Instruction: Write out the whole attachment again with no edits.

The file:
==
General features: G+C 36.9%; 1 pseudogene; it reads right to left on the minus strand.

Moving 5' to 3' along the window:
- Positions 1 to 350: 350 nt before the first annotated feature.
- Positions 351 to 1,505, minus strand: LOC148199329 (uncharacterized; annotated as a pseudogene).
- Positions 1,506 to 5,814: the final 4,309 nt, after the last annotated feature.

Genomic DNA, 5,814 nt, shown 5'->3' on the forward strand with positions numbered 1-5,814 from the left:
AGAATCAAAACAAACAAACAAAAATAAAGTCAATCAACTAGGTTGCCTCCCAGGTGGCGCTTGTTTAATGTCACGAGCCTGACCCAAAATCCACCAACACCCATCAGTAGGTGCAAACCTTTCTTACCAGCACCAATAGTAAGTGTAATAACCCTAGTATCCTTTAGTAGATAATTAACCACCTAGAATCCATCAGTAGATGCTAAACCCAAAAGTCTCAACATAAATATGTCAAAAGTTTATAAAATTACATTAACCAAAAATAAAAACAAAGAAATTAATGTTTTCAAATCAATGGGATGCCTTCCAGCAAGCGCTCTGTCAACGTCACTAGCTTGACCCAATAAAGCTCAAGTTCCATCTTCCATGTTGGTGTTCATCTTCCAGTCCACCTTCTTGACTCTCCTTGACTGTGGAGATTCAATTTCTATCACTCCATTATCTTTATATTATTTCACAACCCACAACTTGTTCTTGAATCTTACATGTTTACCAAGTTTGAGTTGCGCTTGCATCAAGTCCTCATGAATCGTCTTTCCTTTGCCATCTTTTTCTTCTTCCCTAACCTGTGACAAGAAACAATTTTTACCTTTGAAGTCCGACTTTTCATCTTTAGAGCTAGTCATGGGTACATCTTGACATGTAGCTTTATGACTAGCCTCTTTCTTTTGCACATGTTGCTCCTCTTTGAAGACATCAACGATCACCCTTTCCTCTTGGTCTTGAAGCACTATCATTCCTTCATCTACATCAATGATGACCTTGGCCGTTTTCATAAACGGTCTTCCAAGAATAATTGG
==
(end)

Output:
General features: G+C 36.9%; 1 pseudogene; it reads right to left on the minus strand.

Moving 5' to 3' along the window:
- Positions 1 to 350: 350 nt before the first annotated feature.
- Positions 351 to 1,505, minus strand: LOC148199329 (uncharacterized; annotated as a pseudogene).
- Positions 1,506 to 5,814: the final 4,309 nt, after the last annotated feature.

Genomic DNA, 5,814 nt, shown 5'->3' on the forward strand with positions numbered 1-5,814 from the left:
AGAATCAAAACAAACAAACAAAAATAAAGTCAATCAACTAGGTTGCCTCCCAGGTGGCGCTTGTTTAATGTCACGAGCCTGACCCAAAATCCACCAACACCCATCAGTAGGTGCAAACCTTTCTTACCAGCACCAATAGTAAGTGTAATAACCCTAGTATCCTTTAGTAGATAATTAACCACCTAGAATCCATCAGTAGATGCTAAACCCAAAAGTCTCAACATAAATATGTCAAAAGTTTATAAAATTACATTAACCAAAAATAAAAACAAAGAAATTAATGTTTTCAAATCAATGGGATGCCTTCCAGCAAGCGCTCTGTCAACGTCACTAGCTTGACCCAATAAAGCTCAAGTTCCATCTTCCATGTTGGTGTTCATCTTCCAGTCCACCTTCTTGACTCTCCTTGACTGTGGAGATTCAATTTCTATCACTCCATTATCTTTATATTATTTCACAACCCACAACTTGTTCTTGAATCTTACATGTTTACCAAGTTTGAGTTGCGCTTGCATCAAGTCCTCATGAATCGTCTTTCCTTTGCCATCTTTTTCTTCTTCCCTAACCTGTGACAAGAAACAATTTTTACCTTTGAAGTCCGACTTTTCATCTTTAGAGCTAGTCATGGGTACATCTTGACATGTAGCTTTATGACTAGCCTCTTTCTTTTGCACATGTTGCTCCTCTTTGAAGACATCAACGATCACCCTTTCCTCTTGGTCTTGAAGCACTATCATTCCTTCATCTACATCAATGATGACCTTGGCCGTTTTCATAAACGGTCTTCCAAGAATAATTGG